The bonded title is temporary because it allows a certain number of years (each state can advise you what that duration is) for a third party to file a claim. Most states demand that a bond be purchased for at least a year. Others, like Mississippi, extend that time to 3 years or more).

When Do You Need a Surety Bond?

A surety bond is needed when you run across a vehicle that has been rusting in a field or sitting in a garage where the car is too old to have any paperwork attached to it. In these situations, most states recognize that finding a rightful owner would be next to impossible, so it allows a path to help new owners register their cars.

However, there are other reasons to secure a bonded title.

  • If you discover that you have bought a car from an auction, inheritance, or one passed down from a family but not receiving a title at the point of sale.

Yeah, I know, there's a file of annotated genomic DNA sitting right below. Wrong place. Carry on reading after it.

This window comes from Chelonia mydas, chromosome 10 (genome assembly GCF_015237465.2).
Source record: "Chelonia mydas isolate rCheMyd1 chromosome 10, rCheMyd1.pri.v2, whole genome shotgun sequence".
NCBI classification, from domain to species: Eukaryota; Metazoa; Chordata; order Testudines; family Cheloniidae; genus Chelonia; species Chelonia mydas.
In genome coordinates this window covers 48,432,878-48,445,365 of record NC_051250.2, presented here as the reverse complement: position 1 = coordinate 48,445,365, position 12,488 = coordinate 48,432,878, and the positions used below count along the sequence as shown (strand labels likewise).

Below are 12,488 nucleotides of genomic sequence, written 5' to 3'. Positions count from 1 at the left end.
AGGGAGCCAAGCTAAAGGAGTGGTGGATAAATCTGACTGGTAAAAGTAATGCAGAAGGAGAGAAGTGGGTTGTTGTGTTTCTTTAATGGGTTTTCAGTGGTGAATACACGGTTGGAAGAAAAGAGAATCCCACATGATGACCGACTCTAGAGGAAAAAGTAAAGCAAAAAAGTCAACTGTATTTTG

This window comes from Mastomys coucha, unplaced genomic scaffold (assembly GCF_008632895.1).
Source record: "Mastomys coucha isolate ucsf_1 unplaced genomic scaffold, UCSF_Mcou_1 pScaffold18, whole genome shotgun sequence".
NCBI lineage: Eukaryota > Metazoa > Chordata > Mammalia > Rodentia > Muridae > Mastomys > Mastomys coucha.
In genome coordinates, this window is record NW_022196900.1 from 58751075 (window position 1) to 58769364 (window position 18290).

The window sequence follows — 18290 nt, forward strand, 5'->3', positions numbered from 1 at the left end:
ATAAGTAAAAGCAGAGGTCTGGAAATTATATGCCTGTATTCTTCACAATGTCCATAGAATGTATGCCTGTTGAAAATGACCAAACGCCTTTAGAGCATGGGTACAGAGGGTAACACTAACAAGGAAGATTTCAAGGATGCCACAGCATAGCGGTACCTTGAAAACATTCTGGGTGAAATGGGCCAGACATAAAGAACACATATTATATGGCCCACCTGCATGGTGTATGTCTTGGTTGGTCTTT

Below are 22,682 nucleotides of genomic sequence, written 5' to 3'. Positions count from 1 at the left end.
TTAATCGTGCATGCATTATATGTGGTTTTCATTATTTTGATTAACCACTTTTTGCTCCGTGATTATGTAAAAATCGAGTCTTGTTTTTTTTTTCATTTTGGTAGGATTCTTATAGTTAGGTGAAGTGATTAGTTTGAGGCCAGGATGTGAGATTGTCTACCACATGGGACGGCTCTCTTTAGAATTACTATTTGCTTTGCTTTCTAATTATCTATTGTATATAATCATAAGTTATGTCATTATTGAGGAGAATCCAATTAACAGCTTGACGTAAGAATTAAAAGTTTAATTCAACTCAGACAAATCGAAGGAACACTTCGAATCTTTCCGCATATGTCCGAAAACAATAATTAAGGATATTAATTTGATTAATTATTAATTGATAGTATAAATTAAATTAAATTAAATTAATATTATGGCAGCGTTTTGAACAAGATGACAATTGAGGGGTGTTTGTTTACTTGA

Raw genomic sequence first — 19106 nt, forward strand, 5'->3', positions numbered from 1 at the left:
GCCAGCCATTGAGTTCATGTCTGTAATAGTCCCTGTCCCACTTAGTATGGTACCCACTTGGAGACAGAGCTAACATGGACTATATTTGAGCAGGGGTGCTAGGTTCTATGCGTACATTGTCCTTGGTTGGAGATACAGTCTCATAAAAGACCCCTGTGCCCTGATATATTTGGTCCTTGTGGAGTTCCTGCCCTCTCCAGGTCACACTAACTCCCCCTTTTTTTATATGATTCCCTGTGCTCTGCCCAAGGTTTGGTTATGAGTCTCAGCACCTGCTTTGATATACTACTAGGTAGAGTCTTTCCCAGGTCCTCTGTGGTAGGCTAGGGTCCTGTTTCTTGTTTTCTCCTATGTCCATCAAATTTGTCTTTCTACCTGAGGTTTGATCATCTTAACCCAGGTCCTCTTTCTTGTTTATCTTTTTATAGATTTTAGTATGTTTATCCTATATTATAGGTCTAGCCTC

• If you discover that a different person is on the title than the person who sold you the car.
  • If you lose paperwork in a fire or flood to a car, you purchase and cannot secure it before it gets transferred. (Although, in most states, you can get a duplicate title if the car is already in your name).

How Do I Secure a Surety Bond?

There are steps to obtaining a bond before you head up to the DMV to get your vehicle titled.

Make Sure the Car has No Leins or is Not Stolen.

While it may be impossible to determine precisely, you should try to ensure the car is not stolen or used in a crime. The best way to run the VIN is through the National Insurance Crime Bureau to see if the car has a history or has been reported stolen and never recovered. Another free link can be found at This VIN check will also provide a complete car history, including accidents and other valuable information.

Contact your DMV for a value on the vehicle.

When you contact your DMV, the officials can give you a value and the amount of bond you need to purchase. Most states require a bond that is at least twice the value of your car.

It should be noted that not all states allow you to title a bonded car.